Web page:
The Lost Land: Poems
Release date: 10/01/1998
SOURCE: Hagen, Patricia L., and Thomas W. Zelman. “‘We Were Never on the Scene of the Crime’: Eavan Boland's Repossession of History.” Twentieth Century Literature 37, no. 4 (winter 1991): 442-53.
[In the following essay, Hagen and Zelman assert that Boland aims to “repossess” her place within the Irish literary tradition.]
From Yeats and the Celtic Revival onward, Irish poets have recorded, shaped, and criticized their nation's emerging independent identity. In the process, of course, they also attempted to reforge links to the past by creating for Ireland a literary tradition incorporating the myths, folklore, and symbols of a long-suppressed Gaelic heritage. Now, at the end of the twentieth century, the literary tradition wished into existence by Yeats has been expanded, modified, complicated, and virtually completed: it has become, so the argument goes, a “given” in Irish literature, a dead issue. Thus in Modern Irish Poetry, Robert Garratt “assumes a change among a younger generation of writers in their attitude toward tradition” (5). For today's poets, Garratt argues, the “need to create and establish a tradition in literature no longer appears foremost in their thoughts” (5); contemporary poets no longer feel compelled to write the “definitions” and “apologetics” that so obsessed their poetic forefathers.
Although Garratt does not use the word, forefathers is by implication a key concept in his formulation; the tradition Garratt traces (“from Yeats to Heaney”) is exclusively male. For women, who until recently have appeared only as subjects and objects of poems, not as their authors, the matter of tradition carries considerably more urgency than it does for their male counterparts. Indeed, just as the early Revivalists sought reconnection with a Gaelic heritage suppressed by centuries of English domination, so Irish women poets seek reconnection with a female heritage suppressed by centuries of male domination. Eavan Boland, a major figure in the current generation of Irish poets, is vitally concerned with the “ethics” underlying the Irish poetic tradition, most notably the ethical choices involved in a writer's selection of themes worth exploring in poetry, for these themes will naturally reveal the writer's—and, collectively, the tradition's—ability to bear witness to the truth of experience.
As a poet and a critic, Eavan Boland displays a painterly consciousness, a keen, painful awareness of the shaping power of language, and a fundamental sense of poetic ethics, three strands that merge into a vital concern with the artistic image and its relationship to truth. Art—poetry, painting, history—outlasts human lives; its images offer us a sense of the past which allows us to view and situate ourselves, individually and collectively, as heirs to tradition. As Boland notes, “we ourselves are constructed by our constructs” (Kind of Scar 20). Given the relation between image and selfhood, the poet—especially the woman poet—has an ethical obligation to de- and re-construct those constructs that shape literary tradition, bearing witness to the truths of experience suppressed, simplified, falsified by the “official” record.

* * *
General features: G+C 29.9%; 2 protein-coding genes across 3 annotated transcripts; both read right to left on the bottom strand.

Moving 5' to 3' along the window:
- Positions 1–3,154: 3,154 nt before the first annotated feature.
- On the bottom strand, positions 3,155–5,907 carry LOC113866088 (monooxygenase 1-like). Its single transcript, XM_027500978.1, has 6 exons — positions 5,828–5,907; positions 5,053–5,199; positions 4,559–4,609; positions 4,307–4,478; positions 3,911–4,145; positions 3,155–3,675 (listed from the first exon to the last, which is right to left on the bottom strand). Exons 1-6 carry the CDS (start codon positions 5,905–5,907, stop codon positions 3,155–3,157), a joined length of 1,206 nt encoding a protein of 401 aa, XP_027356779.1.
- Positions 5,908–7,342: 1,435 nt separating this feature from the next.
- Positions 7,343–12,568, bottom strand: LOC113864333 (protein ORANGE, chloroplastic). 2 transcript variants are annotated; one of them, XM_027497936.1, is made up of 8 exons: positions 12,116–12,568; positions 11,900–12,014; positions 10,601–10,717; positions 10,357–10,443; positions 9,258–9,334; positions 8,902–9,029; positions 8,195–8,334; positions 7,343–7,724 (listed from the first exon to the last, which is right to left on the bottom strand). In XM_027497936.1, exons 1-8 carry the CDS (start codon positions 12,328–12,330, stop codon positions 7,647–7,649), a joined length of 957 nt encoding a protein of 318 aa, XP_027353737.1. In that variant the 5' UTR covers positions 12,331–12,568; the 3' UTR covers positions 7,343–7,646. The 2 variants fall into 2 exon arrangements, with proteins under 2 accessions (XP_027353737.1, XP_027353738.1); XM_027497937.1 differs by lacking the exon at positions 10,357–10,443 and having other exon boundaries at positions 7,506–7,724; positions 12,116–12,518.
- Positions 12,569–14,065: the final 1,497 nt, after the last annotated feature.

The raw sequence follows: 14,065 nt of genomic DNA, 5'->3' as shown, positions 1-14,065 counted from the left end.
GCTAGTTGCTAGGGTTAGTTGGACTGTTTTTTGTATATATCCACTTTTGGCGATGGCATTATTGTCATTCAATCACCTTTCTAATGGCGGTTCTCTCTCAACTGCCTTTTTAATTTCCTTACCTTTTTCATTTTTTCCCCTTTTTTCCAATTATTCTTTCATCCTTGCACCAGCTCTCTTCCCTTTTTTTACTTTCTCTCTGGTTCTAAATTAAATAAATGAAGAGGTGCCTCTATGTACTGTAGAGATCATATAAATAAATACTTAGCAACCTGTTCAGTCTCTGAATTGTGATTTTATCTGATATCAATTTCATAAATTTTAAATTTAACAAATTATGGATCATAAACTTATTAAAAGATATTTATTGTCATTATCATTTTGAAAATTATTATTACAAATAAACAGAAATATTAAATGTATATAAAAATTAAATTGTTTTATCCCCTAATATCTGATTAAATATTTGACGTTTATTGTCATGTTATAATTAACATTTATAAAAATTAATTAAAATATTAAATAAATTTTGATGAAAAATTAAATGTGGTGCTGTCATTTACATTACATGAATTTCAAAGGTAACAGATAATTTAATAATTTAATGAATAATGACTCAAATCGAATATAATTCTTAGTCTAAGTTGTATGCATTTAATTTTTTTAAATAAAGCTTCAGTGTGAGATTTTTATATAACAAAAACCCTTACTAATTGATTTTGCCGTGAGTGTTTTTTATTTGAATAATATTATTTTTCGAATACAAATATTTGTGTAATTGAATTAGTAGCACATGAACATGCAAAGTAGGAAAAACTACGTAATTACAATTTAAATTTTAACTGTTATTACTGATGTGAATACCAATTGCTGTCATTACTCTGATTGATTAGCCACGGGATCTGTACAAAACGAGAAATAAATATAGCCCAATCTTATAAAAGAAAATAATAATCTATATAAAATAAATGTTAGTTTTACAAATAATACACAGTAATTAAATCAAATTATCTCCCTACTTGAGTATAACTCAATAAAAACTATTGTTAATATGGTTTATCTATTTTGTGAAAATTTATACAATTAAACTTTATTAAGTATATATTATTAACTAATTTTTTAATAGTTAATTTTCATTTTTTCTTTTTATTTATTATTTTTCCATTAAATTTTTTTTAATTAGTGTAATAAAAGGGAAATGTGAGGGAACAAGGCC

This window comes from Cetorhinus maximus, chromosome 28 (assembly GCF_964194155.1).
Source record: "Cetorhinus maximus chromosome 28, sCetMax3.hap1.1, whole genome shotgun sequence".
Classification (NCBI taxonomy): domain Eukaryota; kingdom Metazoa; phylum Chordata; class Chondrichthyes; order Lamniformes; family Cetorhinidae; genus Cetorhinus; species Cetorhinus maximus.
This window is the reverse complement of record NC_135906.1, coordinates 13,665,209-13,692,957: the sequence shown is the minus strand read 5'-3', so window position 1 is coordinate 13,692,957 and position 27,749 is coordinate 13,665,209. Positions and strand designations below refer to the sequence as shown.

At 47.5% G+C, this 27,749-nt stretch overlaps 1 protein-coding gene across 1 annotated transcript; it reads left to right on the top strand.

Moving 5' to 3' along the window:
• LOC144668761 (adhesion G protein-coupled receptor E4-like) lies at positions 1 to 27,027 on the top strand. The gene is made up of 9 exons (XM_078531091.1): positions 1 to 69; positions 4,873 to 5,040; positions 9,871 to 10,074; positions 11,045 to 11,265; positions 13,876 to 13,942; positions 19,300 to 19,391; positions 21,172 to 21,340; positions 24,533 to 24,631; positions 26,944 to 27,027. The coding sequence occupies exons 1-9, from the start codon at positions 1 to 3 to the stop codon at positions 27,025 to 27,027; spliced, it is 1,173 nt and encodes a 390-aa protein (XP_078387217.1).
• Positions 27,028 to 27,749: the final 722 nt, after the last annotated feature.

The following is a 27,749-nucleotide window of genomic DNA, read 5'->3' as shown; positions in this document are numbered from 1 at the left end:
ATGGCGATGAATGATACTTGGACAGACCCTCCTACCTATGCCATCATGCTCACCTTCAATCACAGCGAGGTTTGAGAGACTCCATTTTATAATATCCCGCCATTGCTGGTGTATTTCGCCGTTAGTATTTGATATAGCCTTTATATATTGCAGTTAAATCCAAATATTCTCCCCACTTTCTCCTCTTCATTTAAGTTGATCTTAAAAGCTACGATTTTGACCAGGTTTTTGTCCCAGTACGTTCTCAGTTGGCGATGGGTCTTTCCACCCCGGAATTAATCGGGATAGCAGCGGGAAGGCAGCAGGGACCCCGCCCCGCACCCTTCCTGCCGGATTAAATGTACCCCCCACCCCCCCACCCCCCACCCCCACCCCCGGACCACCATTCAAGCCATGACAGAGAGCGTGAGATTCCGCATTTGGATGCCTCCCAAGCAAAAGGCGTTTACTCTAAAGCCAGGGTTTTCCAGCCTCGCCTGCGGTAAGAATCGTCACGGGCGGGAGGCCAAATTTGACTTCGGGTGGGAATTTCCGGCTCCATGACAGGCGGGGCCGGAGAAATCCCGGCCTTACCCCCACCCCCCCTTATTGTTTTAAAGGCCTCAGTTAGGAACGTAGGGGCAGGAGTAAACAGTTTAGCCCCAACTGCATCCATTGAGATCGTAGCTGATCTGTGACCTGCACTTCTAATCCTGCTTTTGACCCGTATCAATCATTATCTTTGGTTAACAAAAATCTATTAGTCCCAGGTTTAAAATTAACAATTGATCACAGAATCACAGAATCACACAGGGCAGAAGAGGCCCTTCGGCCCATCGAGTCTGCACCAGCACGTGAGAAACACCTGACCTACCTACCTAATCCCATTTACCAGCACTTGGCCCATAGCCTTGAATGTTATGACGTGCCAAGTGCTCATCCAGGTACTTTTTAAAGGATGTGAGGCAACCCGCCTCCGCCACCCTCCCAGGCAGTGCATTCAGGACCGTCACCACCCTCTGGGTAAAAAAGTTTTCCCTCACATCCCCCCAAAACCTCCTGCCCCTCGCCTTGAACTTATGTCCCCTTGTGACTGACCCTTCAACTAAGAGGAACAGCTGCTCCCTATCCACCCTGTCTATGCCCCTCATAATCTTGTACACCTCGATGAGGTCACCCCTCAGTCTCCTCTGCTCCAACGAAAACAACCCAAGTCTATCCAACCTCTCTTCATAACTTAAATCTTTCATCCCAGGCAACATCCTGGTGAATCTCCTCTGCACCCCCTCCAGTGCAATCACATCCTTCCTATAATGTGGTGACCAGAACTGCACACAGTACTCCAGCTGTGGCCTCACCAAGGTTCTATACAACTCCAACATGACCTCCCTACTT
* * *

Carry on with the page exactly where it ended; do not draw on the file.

In their broad strokes these issues are not, of course, uniquely Irish; as Boland acknowledges, “poetic ethics are evident and urgent in any culture where tensions between a poet and her or his birthplace are inherited and established” (Kind of Scar 7)—a view suggesting the difficulty women poets encounter as they approach a sanctioned national myth. Nevertheless, it is within the Irish poetic tradition that, by both birth and choice, Eavan Boland locates herself. Indeed, because of her upbringing, as she describes in “Irish Childhood in England,” issues of assimilation and estrangement, identification and exile—issues themselves central to an Irish tradition in literature—became significant for her at an early age. She arrived in England, a “freckled six year old”overdressed and sick on the plane when all of England to an Irish child was nothing more than what you'd lost and how. …
For this child in exile, “filled with some malaise / of love for what [she'd] never known [she] had” (50), educated in English schools, the songs and poems of her birth-country—the Irish poetic tradition—in many ways created Ireland for her. “Fond Memory” (Journey 52) juxtaposes her early sense of identification with the Ireland of song and poem against her adult sense of estrangement from that construction. Evoking her disturbingly peaceful childhood in postwar England, one in which she “wore darned worsted” and… learned how wise the Magna Carta was, how hard the Hanoverians had tried …